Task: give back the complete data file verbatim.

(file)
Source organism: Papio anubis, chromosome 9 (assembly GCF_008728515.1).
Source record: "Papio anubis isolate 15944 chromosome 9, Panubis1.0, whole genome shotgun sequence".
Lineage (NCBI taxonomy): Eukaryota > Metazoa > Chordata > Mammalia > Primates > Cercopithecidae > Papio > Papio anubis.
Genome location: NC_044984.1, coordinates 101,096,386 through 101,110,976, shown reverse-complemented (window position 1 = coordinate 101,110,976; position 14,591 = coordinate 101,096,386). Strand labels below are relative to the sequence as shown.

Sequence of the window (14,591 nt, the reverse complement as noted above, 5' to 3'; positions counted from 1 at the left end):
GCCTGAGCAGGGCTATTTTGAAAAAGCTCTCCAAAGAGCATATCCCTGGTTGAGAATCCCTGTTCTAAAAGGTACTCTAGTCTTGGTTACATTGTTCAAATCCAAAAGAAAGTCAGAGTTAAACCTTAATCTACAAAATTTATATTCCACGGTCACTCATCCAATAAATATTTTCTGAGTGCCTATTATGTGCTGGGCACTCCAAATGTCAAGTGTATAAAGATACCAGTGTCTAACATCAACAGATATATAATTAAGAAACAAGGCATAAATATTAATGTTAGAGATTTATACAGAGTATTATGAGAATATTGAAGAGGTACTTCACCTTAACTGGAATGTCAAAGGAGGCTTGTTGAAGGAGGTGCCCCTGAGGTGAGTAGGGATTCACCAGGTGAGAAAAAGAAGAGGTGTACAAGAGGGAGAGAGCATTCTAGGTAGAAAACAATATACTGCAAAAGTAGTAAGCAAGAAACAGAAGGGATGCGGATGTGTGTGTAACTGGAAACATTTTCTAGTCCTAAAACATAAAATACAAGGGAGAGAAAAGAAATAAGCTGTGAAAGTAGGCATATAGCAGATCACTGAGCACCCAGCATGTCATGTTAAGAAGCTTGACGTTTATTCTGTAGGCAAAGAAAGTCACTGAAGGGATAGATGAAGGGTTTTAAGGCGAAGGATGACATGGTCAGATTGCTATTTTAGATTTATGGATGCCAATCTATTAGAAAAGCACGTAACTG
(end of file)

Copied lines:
Source organism: Papio anubis, chromosome 9 (assembly GCF_008728515.1).
Source record: "Papio anubis isolate 15944 chromosome 9, Panubis1.0, whole genome shotgun sequence".
Lineage (NCBI taxonomy): Eukaryota > Metazoa > Chordata > Mammalia > Primates > Cercopithecidae > Papio > Papio anubis.
Genome location: NC_044984.1, coordinates 101,096,386 through 101,110,976, shown reverse-complemented (window position 1 = coordinate 101,110,976; position 14,591 = coordinate 101,096,386). Strand labels below are relative to the sequence as shown.

Sequence of the window (14,591 nt, the reverse complement as noted above, 5' to 3'; positions counted from 1 at the left end):
GCCTGAGCAGGGCTATTTTGAAAAAGCTCTCCAAAGAGCATATCCCTGGTTGAGAATCCCTGTTCTAAAAGGTACTCTAGTCTTGGTTACATTGTTCAAATCCAAAAGAAAGTCAGAGTTAAACCTTAATCTACAAAATTTATATTCCACGGTCACTCATCCAATAAATATTTTCTGAGTGCCTATTATGTGCTGGGCACTCCAAATGTCAAGTGTATAAAGATACCAGTGTCTAACATCAACAGATATATAATTAAGAAACAAGGCATAAATATTAATGTTAGAGATTTATACAGAGTATTATGAGAATATTGAAGAGGTACTTCACCTTAACTGGAATGTCAAAGGAGGCTTGTTGAAGGAGGTGCCCCTGAGGTGAGTAGGGATTCACCAGGTGAGAAAAAGAAGAGGTGTACAAGAGGGAGAGAGCATTCTAGGTAGAAAACAATATACTGCAAAAGTAGTAAGCAAGAAACAGAAGGGATGCGGATGTGTGTGTAACTGGAAACATTTTCTAGTCCTAAAACATAAAATACAAGGGAGAGAAAAGAAATAAGCTGTGAAAGTAGGCATATAGCAGATCACTGAGCACCCAGCATGTCATGTTAAGAAGCTTGACGTTTATTCTGTAGGCAAAGAAAGTCACTGAAGGGATAGATGAAGGGTTTTAAGGCGAAGGATGACATGGTCAGATTGCTATTTTAGATTTATGGATGCCAATCTATTAGAAAAGCACGTAACTG